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Craig Groeschel: We Innovate for Jesus
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Mark Driscoll: Revelation
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Resurgence Leadership #033: John Piper, Why I Trust the Scriptures, Part 1
Tue Sep 23, 2014
Order in the Courts: How to Organize Church Authority
Last week, we discussed the difference between sheep-focused and flock-focused leaders and saw how they can complement each other in the ministry of the church. Now let’s look at how authority can be delegated into various courts that each focus on a specific area of expertise.
Understanding offices and courts is very important for structuring leadership in a large church. At Mars Hill, we continue to have three offices of leadership: elders, deacons, and members. But we have an ever-increasing number of “courts.” These courts are given authority to make certain decisions.
For example, sheep-focused leaders at a local church function as courts that decide on matters like church discipline cases, who has been converted and is ready to be baptized, who should and should not marry, who should and should not divorce, who should become a member or deacon, and who should lead Community Groups and Redemption Groups.
Understanding offices and courts is very important for structuring leadership in a large church.
Similarly, flock-focused leaders across our entire church function as courts that decide on such things as our benefits package, human resource policies, real estate negotiations, sermon series, budget details, and how we organize specific ministries.
Mars Hill’s story
In the early days of Mars Hill, we had very few courts. We met in one location with not many people, and our court of elders met weekly to make most decisions for the entire church. In time, as the church grew, this single court became literally impossible. Today, things are far too complex for such a simple structure, and it will only become more complex if Jesus decides to keep adding more people and churches to our family.
Most churches reportedly consist of 70–80 people, which is about all a dedicated pastor can care for. For a ministry to grow, the leader needs to stop trying to care for all the people personally as a sheep-focused shepherd. Instead, he needs to start ensuring they are all cared for by becoming more flock-focused and raising up other shepherds who are sheep-focused.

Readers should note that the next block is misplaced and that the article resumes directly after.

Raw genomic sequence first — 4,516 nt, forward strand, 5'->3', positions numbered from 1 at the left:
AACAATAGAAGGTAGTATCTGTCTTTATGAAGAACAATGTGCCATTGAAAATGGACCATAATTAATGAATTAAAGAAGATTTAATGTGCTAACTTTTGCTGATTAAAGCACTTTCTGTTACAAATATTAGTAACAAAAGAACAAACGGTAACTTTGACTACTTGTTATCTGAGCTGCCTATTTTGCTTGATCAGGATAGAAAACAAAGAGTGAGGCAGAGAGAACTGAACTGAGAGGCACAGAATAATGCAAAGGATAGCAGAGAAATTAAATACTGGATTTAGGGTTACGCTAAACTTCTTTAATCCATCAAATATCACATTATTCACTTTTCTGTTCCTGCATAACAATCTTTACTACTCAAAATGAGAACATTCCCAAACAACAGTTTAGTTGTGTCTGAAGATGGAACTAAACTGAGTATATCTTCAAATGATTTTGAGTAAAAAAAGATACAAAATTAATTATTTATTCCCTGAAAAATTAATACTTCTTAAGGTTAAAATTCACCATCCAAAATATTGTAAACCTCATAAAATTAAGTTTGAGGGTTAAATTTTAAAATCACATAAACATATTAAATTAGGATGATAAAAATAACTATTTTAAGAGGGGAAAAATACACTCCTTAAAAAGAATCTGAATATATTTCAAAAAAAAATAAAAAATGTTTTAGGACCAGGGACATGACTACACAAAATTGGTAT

At Mars Hill, we continue to have three offices of leadership: elders, deacons, and members. But we have an ever-increasing number of “courts.”
Admittedly, this was an emotionally tough transition for me. As the founder of the church, I felt responsible for everyone and everything. I worked for free the first three years, pouring all that I had into our broke little church plant. I care very deeply for our people and want good for them. I was the only paid pastor on staff until we had about 800 people. I did the lion’s share of counseling, hospital visits, and weddings. I did have some unpaid elders who helped, but I carried most of the pastoral load.
Caring for your people well
The truth is, although I loved our people, they were not as well cared for then as they are now. I have limited energy, experience, and expertise. The longer I am in ministry, the more deficient I feel and more certain I am that I’m no Jesus. Today, we are blessed to have various courts led by specialists. I was a generalist doing my best, but I could not care for our people and raise up leaders until we established courts with leaders who were specialists training other specialists to make various decisions for the well-being of our people.